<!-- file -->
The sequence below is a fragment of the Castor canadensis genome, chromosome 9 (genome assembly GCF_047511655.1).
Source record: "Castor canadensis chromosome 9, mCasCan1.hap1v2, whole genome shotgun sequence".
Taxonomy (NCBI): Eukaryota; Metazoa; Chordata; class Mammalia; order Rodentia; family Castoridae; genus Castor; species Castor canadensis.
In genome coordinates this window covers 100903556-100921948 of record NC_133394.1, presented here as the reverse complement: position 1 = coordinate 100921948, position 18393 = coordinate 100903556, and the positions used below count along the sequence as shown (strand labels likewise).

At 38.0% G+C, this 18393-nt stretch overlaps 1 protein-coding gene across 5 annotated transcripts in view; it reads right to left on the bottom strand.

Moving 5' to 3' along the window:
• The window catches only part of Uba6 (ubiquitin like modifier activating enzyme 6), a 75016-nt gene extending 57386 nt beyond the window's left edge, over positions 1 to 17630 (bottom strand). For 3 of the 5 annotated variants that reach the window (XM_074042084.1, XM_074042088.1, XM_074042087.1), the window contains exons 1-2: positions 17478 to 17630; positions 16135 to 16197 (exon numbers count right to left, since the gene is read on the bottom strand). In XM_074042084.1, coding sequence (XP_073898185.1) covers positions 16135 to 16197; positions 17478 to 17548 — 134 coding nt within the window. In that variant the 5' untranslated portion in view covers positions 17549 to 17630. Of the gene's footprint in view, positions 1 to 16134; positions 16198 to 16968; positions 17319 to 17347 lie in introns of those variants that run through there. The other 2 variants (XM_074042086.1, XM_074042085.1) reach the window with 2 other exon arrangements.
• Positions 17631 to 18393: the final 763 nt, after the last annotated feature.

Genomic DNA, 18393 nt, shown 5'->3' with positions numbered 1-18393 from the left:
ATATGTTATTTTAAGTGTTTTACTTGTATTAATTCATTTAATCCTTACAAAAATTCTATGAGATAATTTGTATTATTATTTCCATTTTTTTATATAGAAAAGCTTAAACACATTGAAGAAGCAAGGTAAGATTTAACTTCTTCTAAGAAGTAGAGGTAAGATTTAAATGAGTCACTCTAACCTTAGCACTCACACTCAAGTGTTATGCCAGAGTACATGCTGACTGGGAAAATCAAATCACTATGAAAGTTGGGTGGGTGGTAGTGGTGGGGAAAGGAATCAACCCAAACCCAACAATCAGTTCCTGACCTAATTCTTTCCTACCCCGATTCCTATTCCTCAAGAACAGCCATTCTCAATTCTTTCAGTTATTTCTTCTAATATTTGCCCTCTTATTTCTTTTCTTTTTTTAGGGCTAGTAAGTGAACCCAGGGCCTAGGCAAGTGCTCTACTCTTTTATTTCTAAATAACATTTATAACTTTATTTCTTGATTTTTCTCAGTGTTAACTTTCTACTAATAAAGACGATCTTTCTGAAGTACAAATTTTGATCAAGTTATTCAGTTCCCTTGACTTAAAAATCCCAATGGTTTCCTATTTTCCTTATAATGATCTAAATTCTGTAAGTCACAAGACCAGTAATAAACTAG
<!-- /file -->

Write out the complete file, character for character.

The sequence below is a fragment of the Castor canadensis genome, chromosome 9 (genome assembly GCF_047511655.1).
Source record: "Castor canadensis chromosome 9, mCasCan1.hap1v2, whole genome shotgun sequence".
Taxonomy (NCBI): Eukaryota; Metazoa; Chordata; class Mammalia; order Rodentia; family Castoridae; genus Castor; species Castor canadensis.
In genome coordinates this window covers 100903556-100921948 of record NC_133394.1, presented here as the reverse complement: position 1 = coordinate 100921948, position 18393 = coordinate 100903556, and the positions used below count along the sequence as shown (strand labels likewise).

At 38.0% G+C, this 18393-nt stretch overlaps 1 protein-coding gene across 5 annotated transcripts in view; it reads right to left on the bottom strand.

Moving 5' to 3' along the window:
• The window catches only part of Uba6 (ubiquitin like modifier activating enzyme 6), a 75016-nt gene extending 57386 nt beyond the window's left edge, over positions 1 to 17630 (bottom strand). For 3 of the 5 annotated variants that reach the window (XM_074042084.1, XM_074042088.1, XM_074042087.1), the window contains exons 1-2: positions 17478 to 17630; positions 16135 to 16197 (exon numbers count right to left, since the gene is read on the bottom strand). In XM_074042084.1, coding sequence (XP_073898185.1) covers positions 16135 to 16197; positions 17478 to 17548 — 134 coding nt within the window. In that variant the 5' untranslated portion in view covers positions 17549 to 17630. Of the gene's footprint in view, positions 1 to 16134; positions 16198 to 16968; positions 17319 to 17347 lie in introns of those variants that run through there. The other 2 variants (XM_074042086.1, XM_074042085.1) reach the window with 2 other exon arrangements.
• Positions 17631 to 18393: the final 763 nt, after the last annotated feature.

Genomic DNA, 18393 nt, shown 5'->3' with positions numbered 1-18393 from the left:
ATATGTTATTTTAAGTGTTTTACTTGTATTAATTCATTTAATCCTTACAAAAATTCTATGAGATAATTTGTATTATTATTTCCATTTTTTTATATAGAAAAGCTTAAACACATTGAAGAAGCAAGGTAAGATTTAACTTCTTCTAAGAAGTAGAGGTAAGATTTAAATGAGTCACTCTAACCTTAGCACTCACACTCAAGTGTTATGCCAGAGTACATGCTGACTGGGAAAATCAAATCACTATGAAAGTTGGGTGGGTGGTAGTGGTGGGGAAAGGAATCAACCCAAACCCAACAATCAGTTCCTGACCTAATTCTTTCCTACCCCGATTCCTATTCCTCAAGAACAGCCATTCTCAATTCTTTCAGTTATTTCTTCTAATATTTGCCCTCTTATTTCTTTTCTTTTTTTAGGGCTAGTAAGTGAACCCAGGGCCTAGGCAAGTGCTCTACTCTTTTATTTCTAAATAACATTTATAACTTTATTTCTTGATTTTTCTCAGTGTTAACTTTCTACTAATAAAGACGATCTTTCTGAAGTACAAATTTTGATCAAGTTATTCAGTTCCCTTGACTTAAAAATCCCAATGGTTTCCTATTTTCCTTATAATGATCTAAATTCTGTAAGTCACAAGACCAGTAATAAACTAG